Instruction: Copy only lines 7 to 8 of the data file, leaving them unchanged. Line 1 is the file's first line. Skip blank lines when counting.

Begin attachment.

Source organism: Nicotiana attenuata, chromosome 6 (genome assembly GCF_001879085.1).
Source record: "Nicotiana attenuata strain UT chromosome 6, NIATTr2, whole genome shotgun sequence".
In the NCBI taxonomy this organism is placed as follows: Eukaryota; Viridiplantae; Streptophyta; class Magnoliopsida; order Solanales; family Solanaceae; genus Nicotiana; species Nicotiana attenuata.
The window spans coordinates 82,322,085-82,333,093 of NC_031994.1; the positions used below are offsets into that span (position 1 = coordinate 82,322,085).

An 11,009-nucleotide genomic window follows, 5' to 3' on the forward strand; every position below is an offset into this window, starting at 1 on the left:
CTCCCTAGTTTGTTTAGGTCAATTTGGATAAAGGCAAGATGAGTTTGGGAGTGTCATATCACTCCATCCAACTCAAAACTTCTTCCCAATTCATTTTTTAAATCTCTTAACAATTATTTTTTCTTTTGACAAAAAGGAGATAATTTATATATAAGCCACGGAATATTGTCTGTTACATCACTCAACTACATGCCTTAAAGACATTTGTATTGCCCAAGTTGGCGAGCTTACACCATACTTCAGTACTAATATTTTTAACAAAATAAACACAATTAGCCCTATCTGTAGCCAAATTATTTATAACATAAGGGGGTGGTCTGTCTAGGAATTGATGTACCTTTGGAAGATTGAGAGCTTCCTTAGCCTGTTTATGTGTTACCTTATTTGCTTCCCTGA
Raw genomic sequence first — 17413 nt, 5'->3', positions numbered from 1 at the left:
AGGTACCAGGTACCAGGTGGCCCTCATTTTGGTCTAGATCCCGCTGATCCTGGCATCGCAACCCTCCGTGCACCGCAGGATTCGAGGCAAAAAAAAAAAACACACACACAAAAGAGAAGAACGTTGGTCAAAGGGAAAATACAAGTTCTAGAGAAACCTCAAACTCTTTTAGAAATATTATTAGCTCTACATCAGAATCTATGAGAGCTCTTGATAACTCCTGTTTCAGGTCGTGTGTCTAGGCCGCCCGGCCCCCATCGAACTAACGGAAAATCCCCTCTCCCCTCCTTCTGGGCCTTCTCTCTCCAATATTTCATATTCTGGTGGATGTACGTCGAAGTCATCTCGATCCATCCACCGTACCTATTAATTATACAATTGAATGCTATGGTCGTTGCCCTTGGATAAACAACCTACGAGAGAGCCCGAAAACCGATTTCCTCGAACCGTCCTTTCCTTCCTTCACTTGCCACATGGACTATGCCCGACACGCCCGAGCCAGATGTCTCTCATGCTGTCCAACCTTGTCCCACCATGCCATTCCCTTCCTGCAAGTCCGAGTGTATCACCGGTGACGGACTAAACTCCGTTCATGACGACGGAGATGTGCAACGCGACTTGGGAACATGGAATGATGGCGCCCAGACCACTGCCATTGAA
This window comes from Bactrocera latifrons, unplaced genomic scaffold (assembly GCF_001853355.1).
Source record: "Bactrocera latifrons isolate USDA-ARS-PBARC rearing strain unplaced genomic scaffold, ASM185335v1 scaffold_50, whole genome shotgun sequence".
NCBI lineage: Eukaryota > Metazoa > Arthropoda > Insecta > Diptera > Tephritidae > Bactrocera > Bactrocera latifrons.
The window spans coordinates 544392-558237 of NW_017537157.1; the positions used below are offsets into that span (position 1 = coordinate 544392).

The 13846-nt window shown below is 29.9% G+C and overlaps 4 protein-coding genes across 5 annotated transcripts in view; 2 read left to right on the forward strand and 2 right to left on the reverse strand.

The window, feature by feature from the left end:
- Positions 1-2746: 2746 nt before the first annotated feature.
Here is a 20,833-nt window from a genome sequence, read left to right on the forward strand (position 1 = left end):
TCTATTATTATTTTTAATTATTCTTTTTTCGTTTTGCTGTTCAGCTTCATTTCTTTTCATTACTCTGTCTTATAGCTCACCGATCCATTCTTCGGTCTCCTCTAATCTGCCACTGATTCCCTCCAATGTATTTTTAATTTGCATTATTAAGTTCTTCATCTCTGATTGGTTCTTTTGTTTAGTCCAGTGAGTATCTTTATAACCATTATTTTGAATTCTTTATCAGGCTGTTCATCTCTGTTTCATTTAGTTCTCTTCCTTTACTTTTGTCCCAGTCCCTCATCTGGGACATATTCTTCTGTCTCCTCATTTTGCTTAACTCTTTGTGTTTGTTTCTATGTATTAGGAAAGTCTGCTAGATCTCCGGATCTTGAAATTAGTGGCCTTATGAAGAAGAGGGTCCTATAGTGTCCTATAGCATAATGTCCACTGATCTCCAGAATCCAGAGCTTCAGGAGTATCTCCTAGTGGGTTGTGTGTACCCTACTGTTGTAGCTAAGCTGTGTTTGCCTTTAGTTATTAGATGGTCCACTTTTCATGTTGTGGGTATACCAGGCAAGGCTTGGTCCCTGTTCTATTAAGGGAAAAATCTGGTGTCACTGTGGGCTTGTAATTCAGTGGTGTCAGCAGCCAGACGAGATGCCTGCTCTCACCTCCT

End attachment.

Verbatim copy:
Raw genomic sequence first — 17413 nt, 5'->3', positions numbered from 1 at the left:
AGGTACCAGGTACCAGGTGGCCCTCATTTTGGTCTAGATCCCGCTGATCCTGGCATCGCAACCCTCCGTGCACCGCAGGATTCGAGGCAAAAAAAAAAAACACACACACAAAAGAGAAGAACGTTGGTCAAAGGGAAAATACAAGTTCTAGAGAAACCTCAAACTCTTTTAGAAATATTATTAGCTCTACATCAGAATCTATGAGAGCTCTTGATAACTCCTGTTTCAGGTCGTGTGTCTAGGCCGCCCGGCCCCCATCGAACTAACGGAAAATCCCCTCTCCCCTCCTTCTGGGCCTTCTCTCTCCAATATTTCATATTCTGGTGGATGTACGTCGAAGTCATCTCGATCCATCCACCGTACCTATTAATTATACAATTGAATGCTATGGTCGTTGCCCTTGGATAAACAACCTACGAGAGAGCCCGAAAACCGATTTCCTCGAACCGTCCTTTCCTTCCTTCACTTGCCACATGGACTATGCCCGACACGCCCGAGCCAGATGTCTCTCATGCTGTCCAACCTTGTCCCACCATGCCATTCCCTTCCTGCAAGTCCGAGTGTATCACCGGTGACGGACTAAACTCCGTTCATGACGACGGAGATGTGCAACGCGACTTGGGAACATGGAATGATGGCGCCCAGACCACTGCCATTGAA